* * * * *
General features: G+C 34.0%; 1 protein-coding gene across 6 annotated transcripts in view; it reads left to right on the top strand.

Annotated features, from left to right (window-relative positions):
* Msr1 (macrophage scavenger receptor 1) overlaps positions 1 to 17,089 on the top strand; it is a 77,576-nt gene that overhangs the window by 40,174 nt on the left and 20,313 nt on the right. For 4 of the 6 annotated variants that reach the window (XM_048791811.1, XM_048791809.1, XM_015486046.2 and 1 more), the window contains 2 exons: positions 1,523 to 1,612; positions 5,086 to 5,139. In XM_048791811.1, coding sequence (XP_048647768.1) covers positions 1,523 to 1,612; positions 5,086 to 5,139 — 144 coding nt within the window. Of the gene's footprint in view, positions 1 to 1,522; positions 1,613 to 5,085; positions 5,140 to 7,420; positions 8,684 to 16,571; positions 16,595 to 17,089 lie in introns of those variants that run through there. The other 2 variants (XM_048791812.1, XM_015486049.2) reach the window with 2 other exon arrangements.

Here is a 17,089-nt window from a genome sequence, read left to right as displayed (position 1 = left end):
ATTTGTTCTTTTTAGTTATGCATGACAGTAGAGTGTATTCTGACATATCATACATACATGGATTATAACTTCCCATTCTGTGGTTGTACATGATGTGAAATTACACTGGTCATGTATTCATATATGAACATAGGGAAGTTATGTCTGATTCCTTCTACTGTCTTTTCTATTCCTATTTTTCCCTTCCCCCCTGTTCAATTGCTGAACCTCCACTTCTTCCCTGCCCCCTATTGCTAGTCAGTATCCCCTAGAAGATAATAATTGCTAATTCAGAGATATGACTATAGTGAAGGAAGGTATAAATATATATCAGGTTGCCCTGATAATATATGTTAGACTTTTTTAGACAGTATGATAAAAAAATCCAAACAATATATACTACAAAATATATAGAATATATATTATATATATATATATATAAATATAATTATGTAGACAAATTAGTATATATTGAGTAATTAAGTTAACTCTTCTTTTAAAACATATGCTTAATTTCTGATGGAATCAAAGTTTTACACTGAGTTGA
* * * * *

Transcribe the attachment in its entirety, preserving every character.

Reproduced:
General features: G+C 34.0%; 1 protein-coding gene across 6 annotated transcripts in view; it reads left to right on the top strand.

Annotated features, from left to right (window-relative positions):
* Msr1 (macrophage scavenger receptor 1) overlaps positions 1 to 17,089 on the top strand; it is a 77,576-nt gene that overhangs the window by 40,174 nt on the left and 20,313 nt on the right. For 4 of the 6 annotated variants that reach the window (XM_048791811.1, XM_048791809.1, XM_015486046.2 and 1 more), the window contains 2 exons: positions 1,523 to 1,612; positions 5,086 to 5,139. In XM_048791811.1, coding sequence (XP_048647768.1) covers positions 1,523 to 1,612; positions 5,086 to 5,139 — 144 coding nt within the window. Of the gene's footprint in view, positions 1 to 1,522; positions 1,613 to 5,085; positions 5,140 to 7,420; positions 8,684 to 16,571; positions 16,595 to 17,089 lie in introns of those variants that run through there. The other 2 variants (XM_048791812.1, XM_015486049.2) reach the window with 2 other exon arrangements.

Here is a 17,089-nt window from a genome sequence, read left to right as displayed (position 1 = left end):
ATTTGTTCTTTTTAGTTATGCATGACAGTAGAGTGTATTCTGACATATCATACATACATGGATTATAACTTCCCATTCTGTGGTTGTACATGATGTGAAATTACACTGGTCATGTATTCATATATGAACATAGGGAAGTTATGTCTGATTCCTTCTACTGTCTTTTCTATTCCTATTTTTCCCTTCCCCCCTGTTCAATTGCTGAACCTCCACTTCTTCCCTGCCCCCTATTGCTAGTCAGTATCCCCTAGAAGATAATAATTGCTAATTCAGAGATATGACTATAGTGAAGGAAGGTATAAATATATATCAGGTTGCCCTGATAATATATGTTAGACTTTTTTAGACAGTATGATAAAAAAATCCAAACAATATATACTACAAAATATATAGAATATATATTATATATATATATATATAAATATAATTATGTAGACAAATTAGTATATATTGAGTAATTAAGTTAACTCTTCTTTTAAAACATATGCTTAATTTCTGATGGAATCAAAGTTTTACACTGAGTTGA